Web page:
Thursday, November 28, 2013


Happy Thanksgiving! This blog revolves around obscure, fascinating, strange, and unusual diseases, but some days, we have to give thanks for the healthy.

You are a pediatrician evaluating a perfectly healthy baby. She can stand on one foot with some slight support, walk backward, and even go up stairs with one hand held. She scribbles spontaneously, picks up and drinks from a cup, fetches and carries objects, and finds a toy observed to be hidden under layers of covers. She periodically visually relocates her caregiver and has some self-consciousness, feeling embarrassed when she sees you observing her. She understands simple commands and uses 5-10 words.

Challenge: How old is she?

Image is from Wikipedia, shown under Creative Commons Share-Alike License.

Monday, November 25, 2013

The Coagulation Cascade

A 30 year old postpartum woman presents with bleeding after minor surgery. She is G1P1 and recently delivered a healthy baby boy at 39 weeks. Her pregnancy was complicated by gestational diabetes mellitus, but there were no problems with the delivery. Three months after delivery she had her wisdom teeth pulled and had prolonged bleeding. She also noted increased epistaxis and mucosal bleeding. She has no other surgical history. She takes iron, has no allergies, has a nonsignificant social history, and has an otherwise negative review of systems. Her labs show an prolonged aPTT with a normal PT. You then take her plasma and mix it with pooled normal plasma; the aPTT remains prolonged.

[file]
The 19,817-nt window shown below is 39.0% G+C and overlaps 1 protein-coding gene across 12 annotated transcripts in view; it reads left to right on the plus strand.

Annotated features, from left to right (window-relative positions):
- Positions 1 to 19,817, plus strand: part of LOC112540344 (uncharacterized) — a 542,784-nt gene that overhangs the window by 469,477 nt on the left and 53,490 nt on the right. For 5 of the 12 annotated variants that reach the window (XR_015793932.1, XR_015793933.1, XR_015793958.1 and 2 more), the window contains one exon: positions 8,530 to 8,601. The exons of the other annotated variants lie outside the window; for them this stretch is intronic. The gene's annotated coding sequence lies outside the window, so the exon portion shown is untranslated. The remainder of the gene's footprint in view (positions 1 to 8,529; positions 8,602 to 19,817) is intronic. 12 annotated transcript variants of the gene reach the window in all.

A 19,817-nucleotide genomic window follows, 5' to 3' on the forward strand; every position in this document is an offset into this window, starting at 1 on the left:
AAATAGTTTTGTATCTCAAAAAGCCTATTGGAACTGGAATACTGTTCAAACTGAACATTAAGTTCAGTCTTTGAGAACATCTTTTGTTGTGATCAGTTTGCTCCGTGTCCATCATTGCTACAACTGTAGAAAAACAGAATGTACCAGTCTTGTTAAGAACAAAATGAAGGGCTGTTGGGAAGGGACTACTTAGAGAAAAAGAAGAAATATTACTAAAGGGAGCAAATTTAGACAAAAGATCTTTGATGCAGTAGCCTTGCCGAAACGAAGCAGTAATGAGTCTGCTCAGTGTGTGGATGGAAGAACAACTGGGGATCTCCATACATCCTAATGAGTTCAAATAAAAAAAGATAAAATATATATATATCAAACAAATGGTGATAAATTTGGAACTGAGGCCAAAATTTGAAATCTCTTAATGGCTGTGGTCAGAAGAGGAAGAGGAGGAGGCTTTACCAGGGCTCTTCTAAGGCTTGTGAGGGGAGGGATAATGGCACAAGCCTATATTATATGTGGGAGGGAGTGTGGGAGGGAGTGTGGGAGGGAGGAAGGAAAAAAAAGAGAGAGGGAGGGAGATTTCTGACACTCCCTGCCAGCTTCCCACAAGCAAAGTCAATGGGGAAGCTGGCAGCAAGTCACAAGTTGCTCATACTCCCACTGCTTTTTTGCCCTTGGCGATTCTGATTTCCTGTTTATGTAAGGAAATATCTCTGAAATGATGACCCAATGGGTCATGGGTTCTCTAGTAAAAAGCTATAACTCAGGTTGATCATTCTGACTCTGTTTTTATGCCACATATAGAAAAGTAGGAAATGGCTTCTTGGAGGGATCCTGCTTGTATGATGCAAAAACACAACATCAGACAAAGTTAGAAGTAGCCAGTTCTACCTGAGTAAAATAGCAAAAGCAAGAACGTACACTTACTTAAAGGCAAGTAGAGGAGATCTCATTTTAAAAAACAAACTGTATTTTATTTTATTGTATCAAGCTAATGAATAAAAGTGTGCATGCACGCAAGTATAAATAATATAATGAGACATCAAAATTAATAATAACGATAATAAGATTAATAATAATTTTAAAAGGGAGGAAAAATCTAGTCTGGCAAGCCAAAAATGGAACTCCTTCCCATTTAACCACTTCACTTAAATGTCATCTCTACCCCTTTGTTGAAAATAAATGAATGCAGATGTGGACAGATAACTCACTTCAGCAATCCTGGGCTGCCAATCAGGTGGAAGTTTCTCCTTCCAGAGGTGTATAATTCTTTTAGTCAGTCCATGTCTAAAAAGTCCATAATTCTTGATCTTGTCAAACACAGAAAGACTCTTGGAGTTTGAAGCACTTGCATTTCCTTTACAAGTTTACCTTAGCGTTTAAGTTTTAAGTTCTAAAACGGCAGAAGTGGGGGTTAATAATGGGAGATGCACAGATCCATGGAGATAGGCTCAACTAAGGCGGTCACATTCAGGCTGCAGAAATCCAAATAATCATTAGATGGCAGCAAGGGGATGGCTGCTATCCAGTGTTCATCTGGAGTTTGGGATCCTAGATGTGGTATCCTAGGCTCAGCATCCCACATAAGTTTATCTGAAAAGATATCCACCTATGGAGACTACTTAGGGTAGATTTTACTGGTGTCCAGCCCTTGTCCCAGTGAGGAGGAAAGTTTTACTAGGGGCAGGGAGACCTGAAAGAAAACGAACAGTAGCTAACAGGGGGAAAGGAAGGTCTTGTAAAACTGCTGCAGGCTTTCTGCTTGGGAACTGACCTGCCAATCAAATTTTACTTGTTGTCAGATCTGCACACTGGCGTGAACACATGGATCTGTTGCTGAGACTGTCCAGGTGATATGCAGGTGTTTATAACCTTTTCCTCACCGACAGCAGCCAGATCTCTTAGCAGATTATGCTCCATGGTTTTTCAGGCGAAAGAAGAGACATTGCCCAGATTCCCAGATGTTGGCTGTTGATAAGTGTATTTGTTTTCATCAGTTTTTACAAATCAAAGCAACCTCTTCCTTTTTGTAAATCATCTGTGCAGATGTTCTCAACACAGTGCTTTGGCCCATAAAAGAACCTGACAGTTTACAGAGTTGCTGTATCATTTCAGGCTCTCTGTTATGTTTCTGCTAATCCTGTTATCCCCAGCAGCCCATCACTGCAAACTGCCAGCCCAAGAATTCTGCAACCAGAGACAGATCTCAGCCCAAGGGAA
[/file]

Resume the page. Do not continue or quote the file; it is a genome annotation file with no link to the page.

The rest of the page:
Challenge: What does this mean? What's the most likely diagnosis?

Image from Wikipedia, shown under Creative Commons Attribution Share-Alike License.

Monday, November 18, 2013

Catching Up with Life

Hi everyone,

Thank you for following along with all the cases. Each time I sit down to write a new blog, I wonder whether there are any more medical diseases I can find, but I always find something. It's been pretty time-consuming, however, and I need a break from Case of the Day this week. I've been falling behind with lots of competing priorities, and I just need to make a little more room. It's also why cases and solutions occasionally show up a little bit late. But thank you for understanding and I hope you're enjoying and learning. Come back next Monday for a new case.


Thursday, November 14, 2013


A 60 year old man presents with headaches and seizures. A T1 weighted MRI is shown below.

Challenge: What's the most likely diagnosis?

Image shown under Fair Use.

Sunday, November 10, 2013

April Showers

A 30 year old woman presents with an unprovoked pulmonary embolism. In searching for the cause, a contrast MRI is performed, shown above.

Challenge: What's the syndrome?

Image shown under Fair Use.

Thursday, November 7, 2013

Goat's Rue